The Inn at Strawbery Banke (314 Court St., 603-436-7242, , double $110-$150) is on a quiet side street just steps from busy Market Square.

The Sise Inn (40 Court St., 603-433-1200, , double $119-$279), housed in a Queen Anne Victorian on the edge of the historic district, is part B&B, part inn.

The Sheraton Harborside (250 Market St., 603-431-2300, , doubles $109-$795) boasts an indoor pool and sauna and suites overlooking the harbor.

Among the nicest of the economy lodgings at Portsmouth Circle, just 10 minutes from downtown, is the Port Inn (Route 1 Bypass at Portsmouth Traffic Circle, 603-436-4378, , double $70-$190, $6 for each additional person).


Portsmouth has an embarrassment of riches when it comes to dining out, and while sushi and burritos have made inroads, seafood restaurants reign. At Jumpin' Jay's Fish Cafe (150 Congress St., 603-766-3474, , entrees $18-$25), you pick your fish, then choose a sauce.

At Pesce Blue's outdoor patio (103 Congress St., 603-430-7766,, entrees $20-$28.50), diners can sample pastas and plates of Italian-influenced fare, such as linguine with Peekytoe crabmeat and seafood risotto.

Several downtown restaurants offer deck dining overlooking the Piscataqua. On a Friday night Poco's Bow Street Cantina (37 Bow St., 603-431-5967, , entrees $9-$17) was rocking with 20- somethings nursing margaritas and mojitos.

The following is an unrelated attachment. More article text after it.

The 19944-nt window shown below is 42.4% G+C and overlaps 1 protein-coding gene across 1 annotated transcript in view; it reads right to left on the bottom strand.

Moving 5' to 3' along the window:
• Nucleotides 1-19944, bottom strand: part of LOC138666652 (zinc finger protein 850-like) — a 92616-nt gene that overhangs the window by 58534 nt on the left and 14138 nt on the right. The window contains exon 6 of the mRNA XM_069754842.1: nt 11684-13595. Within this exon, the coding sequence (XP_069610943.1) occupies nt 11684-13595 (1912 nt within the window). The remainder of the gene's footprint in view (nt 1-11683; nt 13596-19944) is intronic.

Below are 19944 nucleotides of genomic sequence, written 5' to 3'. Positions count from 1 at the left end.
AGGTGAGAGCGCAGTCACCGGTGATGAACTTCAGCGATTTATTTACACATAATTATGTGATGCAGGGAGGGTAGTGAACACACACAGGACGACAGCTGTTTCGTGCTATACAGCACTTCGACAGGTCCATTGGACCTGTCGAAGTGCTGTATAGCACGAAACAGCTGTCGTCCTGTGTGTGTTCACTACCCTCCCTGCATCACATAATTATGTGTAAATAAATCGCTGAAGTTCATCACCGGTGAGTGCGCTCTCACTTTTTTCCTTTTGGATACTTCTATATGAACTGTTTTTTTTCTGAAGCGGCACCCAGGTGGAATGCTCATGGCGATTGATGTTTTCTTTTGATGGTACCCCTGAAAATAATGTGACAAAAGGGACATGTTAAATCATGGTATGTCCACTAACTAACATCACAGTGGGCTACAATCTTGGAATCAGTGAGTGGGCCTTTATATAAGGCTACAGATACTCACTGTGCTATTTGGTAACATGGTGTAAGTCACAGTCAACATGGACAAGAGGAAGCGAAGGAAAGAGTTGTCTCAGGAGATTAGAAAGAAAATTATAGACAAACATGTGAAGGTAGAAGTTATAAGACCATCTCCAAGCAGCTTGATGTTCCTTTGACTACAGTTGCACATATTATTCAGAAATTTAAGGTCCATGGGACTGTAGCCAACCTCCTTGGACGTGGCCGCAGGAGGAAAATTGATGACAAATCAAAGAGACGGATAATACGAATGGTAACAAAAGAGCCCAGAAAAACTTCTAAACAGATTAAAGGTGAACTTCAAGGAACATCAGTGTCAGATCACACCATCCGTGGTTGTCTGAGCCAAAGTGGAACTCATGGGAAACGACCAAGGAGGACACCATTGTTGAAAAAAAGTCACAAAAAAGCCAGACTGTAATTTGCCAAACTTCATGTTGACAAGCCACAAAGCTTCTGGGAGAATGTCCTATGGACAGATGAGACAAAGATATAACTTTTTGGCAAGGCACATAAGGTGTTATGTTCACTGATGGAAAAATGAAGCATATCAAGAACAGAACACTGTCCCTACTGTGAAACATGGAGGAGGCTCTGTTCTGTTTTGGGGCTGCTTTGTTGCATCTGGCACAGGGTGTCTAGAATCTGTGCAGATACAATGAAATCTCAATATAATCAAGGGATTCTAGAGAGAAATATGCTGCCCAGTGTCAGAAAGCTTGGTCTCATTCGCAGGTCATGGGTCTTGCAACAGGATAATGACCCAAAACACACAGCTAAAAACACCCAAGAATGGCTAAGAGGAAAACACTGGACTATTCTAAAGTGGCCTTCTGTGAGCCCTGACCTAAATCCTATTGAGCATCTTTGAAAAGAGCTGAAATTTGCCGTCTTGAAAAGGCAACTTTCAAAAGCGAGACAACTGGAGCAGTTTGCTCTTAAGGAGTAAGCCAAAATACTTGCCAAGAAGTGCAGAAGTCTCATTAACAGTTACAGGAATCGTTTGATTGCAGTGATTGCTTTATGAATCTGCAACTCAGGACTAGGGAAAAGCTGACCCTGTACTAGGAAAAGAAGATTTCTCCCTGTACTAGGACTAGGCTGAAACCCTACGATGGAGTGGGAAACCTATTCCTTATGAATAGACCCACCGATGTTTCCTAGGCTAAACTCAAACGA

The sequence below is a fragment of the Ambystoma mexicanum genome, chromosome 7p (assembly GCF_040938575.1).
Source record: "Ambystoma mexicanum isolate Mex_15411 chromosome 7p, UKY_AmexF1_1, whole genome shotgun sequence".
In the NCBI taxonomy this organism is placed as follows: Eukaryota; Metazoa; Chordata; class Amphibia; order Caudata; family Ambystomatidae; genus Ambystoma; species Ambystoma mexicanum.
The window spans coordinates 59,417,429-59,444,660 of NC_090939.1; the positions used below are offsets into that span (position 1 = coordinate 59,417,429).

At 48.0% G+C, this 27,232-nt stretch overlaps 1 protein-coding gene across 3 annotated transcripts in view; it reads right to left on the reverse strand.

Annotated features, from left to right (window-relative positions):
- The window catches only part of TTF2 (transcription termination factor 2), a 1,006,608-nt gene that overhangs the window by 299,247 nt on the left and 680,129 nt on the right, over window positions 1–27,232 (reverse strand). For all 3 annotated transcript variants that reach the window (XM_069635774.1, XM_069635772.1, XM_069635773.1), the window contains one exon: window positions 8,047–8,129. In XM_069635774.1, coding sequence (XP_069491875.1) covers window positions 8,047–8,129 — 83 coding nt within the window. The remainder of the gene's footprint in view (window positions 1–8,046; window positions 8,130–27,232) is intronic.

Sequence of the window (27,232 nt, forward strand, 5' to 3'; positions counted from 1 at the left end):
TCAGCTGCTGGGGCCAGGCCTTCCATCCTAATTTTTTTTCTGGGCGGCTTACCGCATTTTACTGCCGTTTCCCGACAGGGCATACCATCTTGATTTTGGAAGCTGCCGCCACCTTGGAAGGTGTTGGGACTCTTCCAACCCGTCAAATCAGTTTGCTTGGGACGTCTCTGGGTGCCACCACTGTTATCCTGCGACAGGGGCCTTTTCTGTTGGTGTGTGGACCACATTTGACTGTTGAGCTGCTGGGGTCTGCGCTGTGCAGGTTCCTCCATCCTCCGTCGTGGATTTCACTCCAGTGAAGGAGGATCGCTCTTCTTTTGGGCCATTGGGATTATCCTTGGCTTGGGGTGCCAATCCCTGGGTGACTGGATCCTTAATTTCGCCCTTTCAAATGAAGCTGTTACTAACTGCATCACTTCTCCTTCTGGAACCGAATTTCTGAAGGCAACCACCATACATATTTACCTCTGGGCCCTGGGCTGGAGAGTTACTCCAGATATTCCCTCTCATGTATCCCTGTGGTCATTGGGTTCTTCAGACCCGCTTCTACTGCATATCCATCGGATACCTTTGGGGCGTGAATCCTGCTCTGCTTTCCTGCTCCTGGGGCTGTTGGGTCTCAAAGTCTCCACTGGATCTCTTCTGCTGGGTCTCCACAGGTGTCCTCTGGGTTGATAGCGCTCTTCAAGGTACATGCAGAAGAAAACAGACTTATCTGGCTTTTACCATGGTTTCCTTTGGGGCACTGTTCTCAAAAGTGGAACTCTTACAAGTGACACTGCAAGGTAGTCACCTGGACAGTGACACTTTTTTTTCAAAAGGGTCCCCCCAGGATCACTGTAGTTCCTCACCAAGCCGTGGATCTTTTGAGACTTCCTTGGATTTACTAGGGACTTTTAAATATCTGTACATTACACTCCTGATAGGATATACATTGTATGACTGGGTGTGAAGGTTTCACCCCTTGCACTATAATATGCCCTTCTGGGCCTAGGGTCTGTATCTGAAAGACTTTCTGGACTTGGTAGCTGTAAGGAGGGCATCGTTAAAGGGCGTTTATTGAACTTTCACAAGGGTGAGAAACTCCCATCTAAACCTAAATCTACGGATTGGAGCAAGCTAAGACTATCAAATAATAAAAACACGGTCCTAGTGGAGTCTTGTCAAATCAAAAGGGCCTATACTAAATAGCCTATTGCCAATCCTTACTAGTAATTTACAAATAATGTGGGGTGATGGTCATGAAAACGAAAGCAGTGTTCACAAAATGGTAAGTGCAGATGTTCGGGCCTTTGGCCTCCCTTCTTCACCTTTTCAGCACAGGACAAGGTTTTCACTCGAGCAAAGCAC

On a Sunday morning, it was worth the wait in the block-long line at The Friendly Toast (121 Congress St., 603-430-2154, breakfast entrees $4-$10) for ``New Hampshire's Finest" scramble with goat cheese, scallions, and asparagus and Anadama bread, a New England classic made with cornmeal and molasses -- served in a retro '50s diner by waitstaff with an apparent fondness for tattoos.


Smell the flowers and the ocean at Prescott Park, a beautifully landscaped waterfront green space . In July and August it is the site of the Prescott Park Arts Festival (Marcy Street, 603-436-2848, ), which hosts performances by musicians and theater groups. For aquatic thrills in summer, you can't beat Water Country (2300 Lafayette Road, 603-427-1111, ) .